Olympic Precap: Closing Time

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Via @NBCOlympics

(Note: Due to the time difference between South Korea and the United States, all events will be listed by the day they are being aired in the United States.)

The Olympics Precap is a daily post that will serve as a recap and preview of the action in PyeongChang.


Here’s What Happened: Saturday, February 24th

Saturday marked the final full day of competition of the 2018 Winter Olympics in PyeongChang, South Korea. Sunday will mark the final medal event and the closing ceremony but Saturday was still a day packed with action.

A week ago, it looked like the United States men’s curling team was headed for another disappointing exit in Olympic competition. Ever since winning bronze in 2006, the men’s team never made it out of the round robin stage for the next three Olympic Games. That all changed in PyeongChang, where the men’s team won their final three matches to advance to the medal rounds.

The winning streak continued in the semifinals with an upset victory over North American rival Canada to book a spot in the gold medal game. Guaranteed at minimum a silver medal, U.S. curling was assured of their best finish ever in Olympics competition.

Not satisfied with second place, the men took on medal favorite Sweden in the final match to determine the Olympic champion.

Both sides exchanged the lead back and forth as the match entered the eighth end tied at 5-5.

A few mistakes from the Swedish team gave the Americans an opening and much maligned skip John Shuster capitalized. Shuster threw the perfect rock that hit its mark, removed two Swedish stones and came to a stop to put five U.S. points on the board to push the Americans ahead 10-5 with two ends left.

Needing a miracle to come back, Sweden went all in on the ninth end but were able to come away with two points. Knowing the U.S. had the hammer in the final end, Sweden conceded the match, giving the U.S. a 10-7 victory and the country’s first ever curling gold medal.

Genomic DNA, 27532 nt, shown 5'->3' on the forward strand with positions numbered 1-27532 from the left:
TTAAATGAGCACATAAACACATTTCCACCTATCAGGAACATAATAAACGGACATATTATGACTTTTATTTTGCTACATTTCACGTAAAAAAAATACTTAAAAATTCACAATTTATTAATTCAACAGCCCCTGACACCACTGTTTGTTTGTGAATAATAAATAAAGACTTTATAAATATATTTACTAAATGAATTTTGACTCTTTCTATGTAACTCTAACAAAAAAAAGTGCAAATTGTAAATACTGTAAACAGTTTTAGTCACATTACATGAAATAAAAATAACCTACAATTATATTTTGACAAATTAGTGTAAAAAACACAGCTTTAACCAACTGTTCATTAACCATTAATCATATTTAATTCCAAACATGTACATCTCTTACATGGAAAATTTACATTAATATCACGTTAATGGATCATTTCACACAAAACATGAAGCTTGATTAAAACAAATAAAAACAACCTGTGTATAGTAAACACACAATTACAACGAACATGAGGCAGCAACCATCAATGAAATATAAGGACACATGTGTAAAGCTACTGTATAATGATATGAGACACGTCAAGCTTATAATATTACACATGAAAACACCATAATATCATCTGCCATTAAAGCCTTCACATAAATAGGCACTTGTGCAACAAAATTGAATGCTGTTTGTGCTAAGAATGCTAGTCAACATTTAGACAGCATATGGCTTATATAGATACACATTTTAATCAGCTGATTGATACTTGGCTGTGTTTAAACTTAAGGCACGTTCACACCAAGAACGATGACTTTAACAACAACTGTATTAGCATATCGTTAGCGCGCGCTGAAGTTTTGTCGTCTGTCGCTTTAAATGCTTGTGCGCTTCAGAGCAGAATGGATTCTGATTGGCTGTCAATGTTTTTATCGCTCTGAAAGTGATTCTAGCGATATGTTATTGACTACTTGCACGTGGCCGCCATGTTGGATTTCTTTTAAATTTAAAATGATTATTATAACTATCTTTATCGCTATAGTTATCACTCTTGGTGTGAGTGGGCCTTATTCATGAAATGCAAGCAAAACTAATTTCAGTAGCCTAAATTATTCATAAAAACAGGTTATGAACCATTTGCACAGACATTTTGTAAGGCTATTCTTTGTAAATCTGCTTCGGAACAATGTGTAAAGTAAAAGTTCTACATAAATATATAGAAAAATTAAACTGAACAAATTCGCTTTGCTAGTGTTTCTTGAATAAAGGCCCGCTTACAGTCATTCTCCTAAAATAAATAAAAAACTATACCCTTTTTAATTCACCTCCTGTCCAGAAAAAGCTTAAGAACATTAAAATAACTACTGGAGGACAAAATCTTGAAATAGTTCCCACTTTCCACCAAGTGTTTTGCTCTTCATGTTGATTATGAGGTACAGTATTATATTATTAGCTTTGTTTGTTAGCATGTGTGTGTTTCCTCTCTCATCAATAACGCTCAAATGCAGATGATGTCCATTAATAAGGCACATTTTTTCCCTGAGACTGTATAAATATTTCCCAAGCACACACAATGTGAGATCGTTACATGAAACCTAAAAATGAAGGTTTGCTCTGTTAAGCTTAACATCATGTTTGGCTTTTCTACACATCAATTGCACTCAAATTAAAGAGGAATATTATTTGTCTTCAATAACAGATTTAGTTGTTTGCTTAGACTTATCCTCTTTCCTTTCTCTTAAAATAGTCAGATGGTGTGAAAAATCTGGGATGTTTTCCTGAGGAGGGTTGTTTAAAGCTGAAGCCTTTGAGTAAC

Due to the time difference between South Korea and the United States, the match ended around 4:00 AM on the east coast but that did not stop many Americans from sacrificing sleep to watch Olympic history be made live instead of watching on tape delay once they woke up.

Cross-country wrapped up the men’s races early in the morning with the 50km mass start event, the longest individual race of the cross-country schedule.

Norway has dominated cross-country since the Games opened but they were shutout of the medals in the final men’s race.

Taking over two hours to complete, the 50km race is the longest race on the cross-country docket by almost double the second longest race. Skiers had put their bodies through relentless competition over the past two weeks but if they could survive 50km more, they could etch their name in Olympic history.

Two hours of racing was decided by less than 20 seconds at the finish line where Iivo Niskanen of Finland crossed the line first to win his second career gold medal and his first in an individual event.

Roughly 20 seconds behind Niskanen was Alexander Bolshunov of OAR to claim the silver and taking the bronze was Bolshunov’s OAR teammate Andrey Larkov.

Long-track speedskating completed all competition on Saturday with a new race making its debut in the Olympics, the men’s and women’s mass start race.

Two semifinals on both sides set the final field of 16 skaters to dole it out over the course of 16 laps in a truly unique event for the long-track discipline. Normally, long-track is two skaters racing head-to-head for the best time but mass start has all 16 skaters on the ice at the same time. First one across the finish line walks away the Olympic champion.

The women were the first race to go and Nana Takagi of Japan won the inaugural gold medal in the women’s mass start, giving her a second gold medal from the 2018 Games.

Host nation South Korea was sent into a frenzy when Kim Bo-Reum crossed the line in second place to win the silver medal and continue the country’s strong Games on their home soil.

It is hardly a long-track race if The Netherlands does not make a podium appearance and they claimed another speed skating medal with a bronze from Irene Schouten.

Following the women’s race was the men’s event and South Korea improved on its silver from the women’s race.

Lee Seung-Hoon made himself a national hero, winning the men’s mass start gold medal on his own soil to send the crowd into a frenzy as he came across the finish line.

Belgium broke into the medal table with little time to spare with a silver medal on the legs of Swings. Of course The Netherlands found themselves on the medal stand in the final long-track of PyeongChang with the bronze medal thanks to Koen Verweij.

Sliding sports have belonged to the Germans in Pyeongchang and they capped off the sliding schedule with two more medals in the men’s 4-man competition.

Drama has been a theme of all the bobsled events at these Games and the 4-man was no different. With one sled left to run, a German sled piloted by Nico Walther sat in gold medal position but they were not alone, tied with the South Korean sled driven by Won Yunjong. If the final German sled could not post a better time than those two, it would be the second tie for gold in men’s bobsled these Games.

Driven by Francesco Friedrich, the final German sled to make their run easily beat the top time and won the gold medal, making it a complete sweep for Germany in the bobsled events.